The Sciences

Extreme Space Weather: Predicting and Engineering Our Way Around Storms From the Sun

The nature of space weather hasn’t changed much. But society has, and understanding and predicting space weather is more important than ever.

By Theo NicitopoulosJun 19, 2021 12:00 PM
CME FROM THE SUN - NASA
This image shows a CME that lifted off the Sun on June 18, 2015, captured by NASA's Solar Dynamics Observatory (SDO) spacecraft. (Credit: NASA)

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Space weather is not something that most of us typically think about on a daily basis. But the Sun’s charged particles and magnetic field are constantly sweeping through space and colliding with the Earth’s own magnetic field. Occasionally, the auroras fill the sky with light dancing along these field lines. The most extreme space weather, however, happens when the Sun blasts billions of tons of energized particles directly towards the Earth at speeds up to 3,000 kilometers per second.

These explosions, known as coronal mass ejections (CMEs), lift off from the Sun’s outer atmosphere — the corona, and can cause intense geomagnetic storms, and negatively affect astronauts, satellites, and spacecraft. 

CMEs and Geomagnetic Storms

Geomagnetic storms happen when the Earth’s magnetic field is disturbed. The most extreme geomagnetic storms are driven by CMEs.

CMEs really energize the Earth’s magnetic field, says James Spann, Space Weather Lead at NASA. “The impact of a CME on a magnetized body like the Earth can be very catastrophic depending on its size and speed.”

One of the most intense CMEs is believed to have taken place on September 1, 1859 (the Carrington Event), reaching Earth 17.5 hours later and setting off a large geomagnetic storm. Auroras were seen as far south as the Caribbean and telegraph lines caught fire as communications were disrupted at various locations across the world.

For almost a hundred years, scientists have known that the small to moderate CMEs are more likely to happen when the Sun is more active and producing more sunspots, roughly every 11-years. But there has been some doubt as to whether the most extreme events, like the Carrington Event, also follow the solar cycle.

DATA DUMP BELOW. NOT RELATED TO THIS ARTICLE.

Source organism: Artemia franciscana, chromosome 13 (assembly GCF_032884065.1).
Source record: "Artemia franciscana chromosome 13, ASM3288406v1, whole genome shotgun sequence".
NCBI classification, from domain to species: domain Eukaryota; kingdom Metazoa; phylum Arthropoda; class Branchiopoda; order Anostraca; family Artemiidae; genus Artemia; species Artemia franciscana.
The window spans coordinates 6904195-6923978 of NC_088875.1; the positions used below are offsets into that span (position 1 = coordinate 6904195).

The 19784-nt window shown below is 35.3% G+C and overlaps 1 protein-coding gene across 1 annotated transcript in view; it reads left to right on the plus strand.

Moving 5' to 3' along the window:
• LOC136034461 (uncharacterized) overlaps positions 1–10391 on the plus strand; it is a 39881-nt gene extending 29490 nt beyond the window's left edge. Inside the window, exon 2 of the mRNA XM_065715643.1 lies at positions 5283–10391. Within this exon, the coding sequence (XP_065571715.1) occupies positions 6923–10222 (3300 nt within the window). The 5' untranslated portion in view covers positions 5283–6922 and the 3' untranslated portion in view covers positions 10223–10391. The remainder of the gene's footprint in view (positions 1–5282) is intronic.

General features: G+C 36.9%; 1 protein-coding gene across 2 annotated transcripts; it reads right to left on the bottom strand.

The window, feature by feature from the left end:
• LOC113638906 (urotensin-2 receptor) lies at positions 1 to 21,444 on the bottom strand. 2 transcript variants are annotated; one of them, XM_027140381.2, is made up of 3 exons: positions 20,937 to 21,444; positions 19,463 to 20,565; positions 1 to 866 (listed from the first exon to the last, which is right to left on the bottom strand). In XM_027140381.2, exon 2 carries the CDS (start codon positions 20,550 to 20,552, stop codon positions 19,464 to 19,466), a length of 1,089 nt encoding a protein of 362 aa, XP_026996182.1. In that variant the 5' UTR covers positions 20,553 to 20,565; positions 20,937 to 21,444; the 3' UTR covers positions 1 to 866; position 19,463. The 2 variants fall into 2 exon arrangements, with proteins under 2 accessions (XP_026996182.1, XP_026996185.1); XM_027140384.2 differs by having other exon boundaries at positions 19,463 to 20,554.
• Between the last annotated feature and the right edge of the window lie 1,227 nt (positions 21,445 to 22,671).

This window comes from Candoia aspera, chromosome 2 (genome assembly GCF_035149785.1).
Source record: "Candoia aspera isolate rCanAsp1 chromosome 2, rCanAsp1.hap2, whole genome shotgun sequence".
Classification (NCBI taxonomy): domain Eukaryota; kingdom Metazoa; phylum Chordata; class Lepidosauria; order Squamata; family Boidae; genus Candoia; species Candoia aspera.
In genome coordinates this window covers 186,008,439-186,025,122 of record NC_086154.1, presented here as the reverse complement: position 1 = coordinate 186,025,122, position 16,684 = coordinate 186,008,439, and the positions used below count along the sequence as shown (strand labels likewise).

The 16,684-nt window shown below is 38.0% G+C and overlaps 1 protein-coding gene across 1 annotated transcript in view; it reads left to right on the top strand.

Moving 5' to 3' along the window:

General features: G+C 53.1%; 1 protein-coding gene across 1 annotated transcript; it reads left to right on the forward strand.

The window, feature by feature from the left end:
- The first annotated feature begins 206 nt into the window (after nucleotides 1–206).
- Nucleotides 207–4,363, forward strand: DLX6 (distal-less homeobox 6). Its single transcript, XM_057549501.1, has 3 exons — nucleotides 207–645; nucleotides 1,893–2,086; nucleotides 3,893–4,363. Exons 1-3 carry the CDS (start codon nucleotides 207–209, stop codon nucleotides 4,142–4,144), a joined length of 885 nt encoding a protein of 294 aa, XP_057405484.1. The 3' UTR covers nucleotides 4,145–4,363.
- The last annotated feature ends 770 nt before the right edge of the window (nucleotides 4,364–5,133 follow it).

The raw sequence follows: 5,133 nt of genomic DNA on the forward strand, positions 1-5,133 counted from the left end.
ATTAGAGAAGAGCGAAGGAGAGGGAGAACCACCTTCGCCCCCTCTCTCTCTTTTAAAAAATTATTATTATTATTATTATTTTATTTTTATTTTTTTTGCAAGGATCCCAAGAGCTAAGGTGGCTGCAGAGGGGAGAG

In a new study, a team of researchers led by Mathew Owens, a space physics professor at the University of Reading in the U.K., have found that the most extreme CMEs are also more likely to occur during peak solar activity.

“These are the ones that we worry about the most, but they appear to be more predictable than once thought,” says Owens.

The researchers looked at 150 years of disturbances to the Earth’s magnetic field and picked out the most extreme CMEs to have occurred and compared them to the solar cycles. Dating back to 1749, we have experienced 24 full solar cycles, with the current solar cycle expected to be in the active phase between 2024 and 2026. 

The Carrington Event occurred about six months prior to peak solar activity during cycle 10, which is in line with what we found, and since then there have been approximately six geomagnetic storms that would be considered the most extreme, says Owens.

The Effects on Terrestrial Technology

During a geomagnetic storm, changes in magnetic fields induce currents along power lines that can damage transformers and cause power outages. The most serious event happened on March 13, 1989, and left six million people without power in Québec, Canada for nine hours.